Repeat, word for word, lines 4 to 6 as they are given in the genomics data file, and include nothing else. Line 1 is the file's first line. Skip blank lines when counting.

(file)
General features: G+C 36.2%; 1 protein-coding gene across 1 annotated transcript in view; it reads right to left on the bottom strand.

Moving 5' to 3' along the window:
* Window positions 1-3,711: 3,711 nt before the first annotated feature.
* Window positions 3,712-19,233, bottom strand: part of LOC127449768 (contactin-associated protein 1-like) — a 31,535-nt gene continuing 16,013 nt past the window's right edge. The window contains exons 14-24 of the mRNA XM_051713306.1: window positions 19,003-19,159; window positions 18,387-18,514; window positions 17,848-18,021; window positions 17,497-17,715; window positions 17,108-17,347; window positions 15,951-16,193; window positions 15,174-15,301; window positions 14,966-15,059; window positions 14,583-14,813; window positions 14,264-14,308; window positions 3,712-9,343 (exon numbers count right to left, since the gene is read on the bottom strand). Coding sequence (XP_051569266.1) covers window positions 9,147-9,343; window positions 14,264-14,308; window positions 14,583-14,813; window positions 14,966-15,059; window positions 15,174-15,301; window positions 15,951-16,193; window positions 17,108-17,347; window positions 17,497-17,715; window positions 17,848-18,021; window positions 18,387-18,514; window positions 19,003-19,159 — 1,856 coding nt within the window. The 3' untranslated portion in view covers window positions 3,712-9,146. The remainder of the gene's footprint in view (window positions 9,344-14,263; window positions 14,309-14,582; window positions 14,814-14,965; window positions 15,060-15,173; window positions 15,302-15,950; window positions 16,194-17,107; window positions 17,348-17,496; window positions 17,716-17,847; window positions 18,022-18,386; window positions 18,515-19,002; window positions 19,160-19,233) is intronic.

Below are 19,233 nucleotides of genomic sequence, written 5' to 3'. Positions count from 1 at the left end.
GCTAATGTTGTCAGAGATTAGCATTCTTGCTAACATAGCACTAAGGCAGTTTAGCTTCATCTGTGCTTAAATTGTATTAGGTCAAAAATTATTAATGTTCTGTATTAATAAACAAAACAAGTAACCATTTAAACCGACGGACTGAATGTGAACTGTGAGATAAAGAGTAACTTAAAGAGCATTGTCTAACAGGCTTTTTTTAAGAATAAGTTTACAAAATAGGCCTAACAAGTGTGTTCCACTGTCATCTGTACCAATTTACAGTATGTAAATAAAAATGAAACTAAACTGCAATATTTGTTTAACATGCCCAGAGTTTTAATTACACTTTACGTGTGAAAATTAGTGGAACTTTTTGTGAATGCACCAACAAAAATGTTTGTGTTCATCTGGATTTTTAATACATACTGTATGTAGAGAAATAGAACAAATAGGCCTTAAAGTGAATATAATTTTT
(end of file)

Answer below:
* Window positions 3,712-19,233, bottom strand: part of LOC127449768 (contactin-associated protein 1-like) — a 31,535-nt gene continuing 16,013 nt past the window's right edge. The window contains exons 14-24 of the mRNA XM_051713306.1: window positions 19,003-19,159; window positions 18,387-18,514; window positions 17,848-18,021; window positions 17,497-17,715; window positions 17,108-17,347; window positions 15,951-16,193; window positions 15,174-15,301; window positions 14,966-15,059; window positions 14,583-14,813; window positions 14,264-14,308; window positions 3,712-9,343 (exon numbers count right to left, since the gene is read on the bottom strand). Coding sequence (XP_051569266.1) covers window positions 9,147-9,343; window positions 14,264-14,308; window positions 14,583-14,813; window positions 14,966-15,059; window positions 15,174-15,301; window positions 15,951-16,193; window positions 17,108-17,347; window positions 17,497-17,715; window positions 17,848-18,021; window positions 18,387-18,514; window positions 19,003-19,159 — 1,856 coding nt within the window. The 3' untranslated portion in view covers window positions 3,712-9,146. The remainder of the gene's footprint in view (window positions 9,344-14,263; window positions 14,309-14,582; window positions 14,814-14,965; window positions 15,060-15,173; window positions 15,302-15,950; window positions 16,194-17,107; window positions 17,348-17,496; window positions 17,716-17,847; window positions 18,022-18,386; window positions 18,515-19,002; window positions 19,160-19,233) is intronic.

Below are 19,233 nucleotides of genomic sequence, written 5' to 3'. Positions count from 1 at the left end.
GCTAATGTTGTCAGAGATTAGCATTCTTGCTAACATAGCACTAAGGCAGTTTAGCTTCATCTGTGCTTAAATTGTATTAGGTCAAAAATTATTAATGTTCTGTATTAATAAACAAAACAAGTAACCATTTAAACCGACGGACTGAATGTGAACTGTGAGATAAAGAGTAACTTAAAGAGCATTGTCTAACAGGCTTTTTTTAAGAATAAGTTTACAAAATAGGCCTAACAAGTGTGTTCCACTGTCATCTGTACCAATTTACAGTATGTAAATAAAAATGAAACTAAACTGCAATATTTGTTTAACATGCCCAGAGTTTTAATTACACTTTACGTGTGAAAATTAGTGGAACTTTTTGTGAATGCACCAACAAAAATGTTTGTGTTCATCTGGATTTTTAATACATACTGTATGTAGAGAAATAGAACAAATAGGCCTTAAAGTGAATATAATTTTT